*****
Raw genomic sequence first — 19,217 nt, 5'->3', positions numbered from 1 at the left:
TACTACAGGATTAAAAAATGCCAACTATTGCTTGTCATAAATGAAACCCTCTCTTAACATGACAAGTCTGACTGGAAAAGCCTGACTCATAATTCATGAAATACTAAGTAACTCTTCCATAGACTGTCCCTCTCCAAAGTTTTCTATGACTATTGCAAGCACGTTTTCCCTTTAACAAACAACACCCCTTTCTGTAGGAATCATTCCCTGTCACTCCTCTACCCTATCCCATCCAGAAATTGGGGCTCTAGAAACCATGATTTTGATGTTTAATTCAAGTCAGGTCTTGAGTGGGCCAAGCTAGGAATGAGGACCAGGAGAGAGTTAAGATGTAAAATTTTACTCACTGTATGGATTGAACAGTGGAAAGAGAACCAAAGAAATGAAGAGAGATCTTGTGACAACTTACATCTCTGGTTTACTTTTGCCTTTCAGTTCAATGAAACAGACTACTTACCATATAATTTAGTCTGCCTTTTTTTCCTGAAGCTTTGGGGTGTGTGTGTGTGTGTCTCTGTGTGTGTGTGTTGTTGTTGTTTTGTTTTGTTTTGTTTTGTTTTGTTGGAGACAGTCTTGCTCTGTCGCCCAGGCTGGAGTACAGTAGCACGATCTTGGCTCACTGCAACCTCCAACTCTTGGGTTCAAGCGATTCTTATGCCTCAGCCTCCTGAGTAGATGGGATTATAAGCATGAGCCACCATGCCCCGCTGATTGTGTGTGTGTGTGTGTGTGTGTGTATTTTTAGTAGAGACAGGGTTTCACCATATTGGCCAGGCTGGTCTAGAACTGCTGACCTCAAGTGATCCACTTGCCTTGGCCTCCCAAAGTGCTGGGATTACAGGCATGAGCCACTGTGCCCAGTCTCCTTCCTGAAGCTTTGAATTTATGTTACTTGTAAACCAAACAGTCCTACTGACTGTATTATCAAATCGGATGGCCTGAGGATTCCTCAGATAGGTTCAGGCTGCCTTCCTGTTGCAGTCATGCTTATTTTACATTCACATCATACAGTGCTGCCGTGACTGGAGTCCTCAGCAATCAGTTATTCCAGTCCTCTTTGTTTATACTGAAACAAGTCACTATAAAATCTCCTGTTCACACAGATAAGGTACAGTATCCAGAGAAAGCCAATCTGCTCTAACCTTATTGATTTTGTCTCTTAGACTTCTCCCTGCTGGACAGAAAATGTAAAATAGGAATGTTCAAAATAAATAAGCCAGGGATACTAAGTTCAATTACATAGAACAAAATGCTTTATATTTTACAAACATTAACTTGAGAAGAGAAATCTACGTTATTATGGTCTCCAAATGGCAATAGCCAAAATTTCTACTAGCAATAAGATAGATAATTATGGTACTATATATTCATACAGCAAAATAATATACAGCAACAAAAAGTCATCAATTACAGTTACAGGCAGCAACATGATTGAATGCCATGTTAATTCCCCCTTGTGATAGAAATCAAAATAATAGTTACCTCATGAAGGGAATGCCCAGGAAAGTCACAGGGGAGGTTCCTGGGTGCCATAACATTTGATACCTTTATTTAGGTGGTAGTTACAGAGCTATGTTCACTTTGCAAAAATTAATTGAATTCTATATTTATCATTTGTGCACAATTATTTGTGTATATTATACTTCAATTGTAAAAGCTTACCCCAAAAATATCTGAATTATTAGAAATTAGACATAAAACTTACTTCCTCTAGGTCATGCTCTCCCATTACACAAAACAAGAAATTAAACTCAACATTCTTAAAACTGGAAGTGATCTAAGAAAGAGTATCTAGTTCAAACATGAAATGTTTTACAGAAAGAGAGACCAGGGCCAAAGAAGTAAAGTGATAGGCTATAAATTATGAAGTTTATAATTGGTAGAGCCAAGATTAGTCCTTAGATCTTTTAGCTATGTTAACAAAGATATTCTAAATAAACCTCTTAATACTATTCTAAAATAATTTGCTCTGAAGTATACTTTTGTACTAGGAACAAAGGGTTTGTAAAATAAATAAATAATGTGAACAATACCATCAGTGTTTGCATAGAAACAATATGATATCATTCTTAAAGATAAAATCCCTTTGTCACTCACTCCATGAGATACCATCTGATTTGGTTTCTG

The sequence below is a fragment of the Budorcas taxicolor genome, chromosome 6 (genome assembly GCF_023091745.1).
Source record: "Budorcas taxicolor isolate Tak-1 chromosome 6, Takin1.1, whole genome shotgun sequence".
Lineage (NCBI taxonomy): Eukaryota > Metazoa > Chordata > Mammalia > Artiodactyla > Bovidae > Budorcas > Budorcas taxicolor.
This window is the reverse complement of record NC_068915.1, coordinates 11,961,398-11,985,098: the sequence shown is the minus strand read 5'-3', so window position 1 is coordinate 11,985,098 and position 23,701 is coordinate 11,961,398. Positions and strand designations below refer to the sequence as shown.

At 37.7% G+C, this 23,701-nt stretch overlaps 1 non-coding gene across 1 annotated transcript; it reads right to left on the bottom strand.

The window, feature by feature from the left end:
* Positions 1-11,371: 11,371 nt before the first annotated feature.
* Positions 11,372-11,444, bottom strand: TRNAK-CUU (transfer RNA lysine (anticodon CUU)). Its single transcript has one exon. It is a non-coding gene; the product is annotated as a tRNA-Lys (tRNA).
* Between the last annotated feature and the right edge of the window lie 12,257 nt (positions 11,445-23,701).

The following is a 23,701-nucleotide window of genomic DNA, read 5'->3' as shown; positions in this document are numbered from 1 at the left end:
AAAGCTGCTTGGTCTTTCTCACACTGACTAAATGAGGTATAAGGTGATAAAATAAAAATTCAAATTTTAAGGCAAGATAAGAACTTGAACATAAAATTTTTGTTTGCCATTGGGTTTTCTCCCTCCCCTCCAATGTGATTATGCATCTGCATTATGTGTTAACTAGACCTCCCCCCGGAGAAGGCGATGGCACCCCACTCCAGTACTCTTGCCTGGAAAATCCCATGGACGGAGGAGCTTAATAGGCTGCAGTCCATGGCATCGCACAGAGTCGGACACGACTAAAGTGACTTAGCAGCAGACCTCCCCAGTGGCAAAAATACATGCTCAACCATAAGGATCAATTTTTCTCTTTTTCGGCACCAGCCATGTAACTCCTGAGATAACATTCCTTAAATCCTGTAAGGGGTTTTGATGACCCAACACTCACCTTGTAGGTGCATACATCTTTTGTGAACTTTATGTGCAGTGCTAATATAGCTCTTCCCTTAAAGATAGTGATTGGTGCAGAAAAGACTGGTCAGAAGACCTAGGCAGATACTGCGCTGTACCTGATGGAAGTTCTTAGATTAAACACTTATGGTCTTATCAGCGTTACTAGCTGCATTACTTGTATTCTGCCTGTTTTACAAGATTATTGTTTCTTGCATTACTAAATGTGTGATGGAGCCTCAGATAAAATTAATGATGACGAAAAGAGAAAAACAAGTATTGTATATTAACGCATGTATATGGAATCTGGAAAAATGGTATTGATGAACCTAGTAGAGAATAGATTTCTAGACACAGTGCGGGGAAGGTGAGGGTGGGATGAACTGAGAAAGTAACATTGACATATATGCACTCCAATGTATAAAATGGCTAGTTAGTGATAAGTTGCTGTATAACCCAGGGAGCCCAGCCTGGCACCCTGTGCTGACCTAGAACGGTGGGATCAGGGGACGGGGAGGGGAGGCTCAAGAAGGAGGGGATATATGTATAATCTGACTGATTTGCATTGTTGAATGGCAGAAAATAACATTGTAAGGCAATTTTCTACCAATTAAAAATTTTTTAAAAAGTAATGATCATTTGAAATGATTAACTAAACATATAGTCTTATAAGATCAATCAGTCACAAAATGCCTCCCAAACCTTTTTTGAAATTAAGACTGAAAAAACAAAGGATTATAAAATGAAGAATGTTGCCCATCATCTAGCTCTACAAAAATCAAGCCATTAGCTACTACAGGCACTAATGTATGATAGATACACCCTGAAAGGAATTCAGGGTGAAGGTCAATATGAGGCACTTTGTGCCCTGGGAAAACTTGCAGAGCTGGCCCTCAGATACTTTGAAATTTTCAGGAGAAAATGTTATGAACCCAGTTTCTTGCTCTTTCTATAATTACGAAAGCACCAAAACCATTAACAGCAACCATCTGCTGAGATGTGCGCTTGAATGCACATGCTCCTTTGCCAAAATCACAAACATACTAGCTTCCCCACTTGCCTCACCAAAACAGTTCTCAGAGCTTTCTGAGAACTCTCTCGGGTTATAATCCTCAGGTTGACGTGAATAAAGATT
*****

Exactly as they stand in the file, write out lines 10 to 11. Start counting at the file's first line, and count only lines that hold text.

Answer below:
* Positions 11,372-11,444, bottom strand: TRNAK-CUU (transfer RNA lysine (anticodon CUU)). Its single transcript has one exon. It is a non-coding gene; the product is annotated as a tRNA-Lys (tRNA).
* Between the last annotated feature and the right edge of the window lie 12,257 nt (positions 11,445-23,701).